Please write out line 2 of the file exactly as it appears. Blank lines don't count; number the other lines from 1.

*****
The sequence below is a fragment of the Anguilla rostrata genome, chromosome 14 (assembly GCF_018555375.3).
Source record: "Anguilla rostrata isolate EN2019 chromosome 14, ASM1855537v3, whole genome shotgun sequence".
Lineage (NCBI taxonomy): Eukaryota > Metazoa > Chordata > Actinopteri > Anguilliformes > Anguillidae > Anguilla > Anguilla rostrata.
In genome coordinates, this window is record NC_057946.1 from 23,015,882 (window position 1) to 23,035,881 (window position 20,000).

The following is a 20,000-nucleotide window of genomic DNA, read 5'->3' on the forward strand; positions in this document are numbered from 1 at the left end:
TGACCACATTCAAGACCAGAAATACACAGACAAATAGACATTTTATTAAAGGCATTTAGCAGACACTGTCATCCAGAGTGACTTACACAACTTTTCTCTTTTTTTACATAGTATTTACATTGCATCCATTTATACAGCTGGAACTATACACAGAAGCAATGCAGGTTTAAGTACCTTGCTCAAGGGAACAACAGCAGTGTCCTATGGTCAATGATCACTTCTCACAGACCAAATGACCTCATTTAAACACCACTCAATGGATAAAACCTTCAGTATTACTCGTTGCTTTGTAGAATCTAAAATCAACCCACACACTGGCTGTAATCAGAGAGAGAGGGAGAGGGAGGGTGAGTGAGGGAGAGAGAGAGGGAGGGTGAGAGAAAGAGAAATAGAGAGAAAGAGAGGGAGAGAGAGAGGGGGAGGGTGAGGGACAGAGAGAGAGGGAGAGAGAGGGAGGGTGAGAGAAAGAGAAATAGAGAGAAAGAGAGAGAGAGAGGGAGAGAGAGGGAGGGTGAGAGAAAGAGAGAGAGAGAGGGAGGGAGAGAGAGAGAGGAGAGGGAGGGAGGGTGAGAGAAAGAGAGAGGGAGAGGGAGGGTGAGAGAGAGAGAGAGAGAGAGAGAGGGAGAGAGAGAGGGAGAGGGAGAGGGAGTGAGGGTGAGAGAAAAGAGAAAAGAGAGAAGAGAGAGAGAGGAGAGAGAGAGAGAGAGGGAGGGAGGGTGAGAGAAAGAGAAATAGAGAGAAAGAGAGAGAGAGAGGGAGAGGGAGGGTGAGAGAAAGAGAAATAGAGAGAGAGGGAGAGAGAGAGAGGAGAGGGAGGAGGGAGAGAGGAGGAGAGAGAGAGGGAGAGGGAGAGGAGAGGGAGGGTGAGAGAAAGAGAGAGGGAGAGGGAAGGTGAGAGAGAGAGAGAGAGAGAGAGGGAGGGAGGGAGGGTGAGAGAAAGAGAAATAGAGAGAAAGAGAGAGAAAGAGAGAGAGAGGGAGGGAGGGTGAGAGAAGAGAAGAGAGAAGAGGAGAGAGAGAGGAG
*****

Source record: "Anguilla rostrata isolate EN2019 chromosome 14, ASM1855537v3, whole genome shotgun sequence".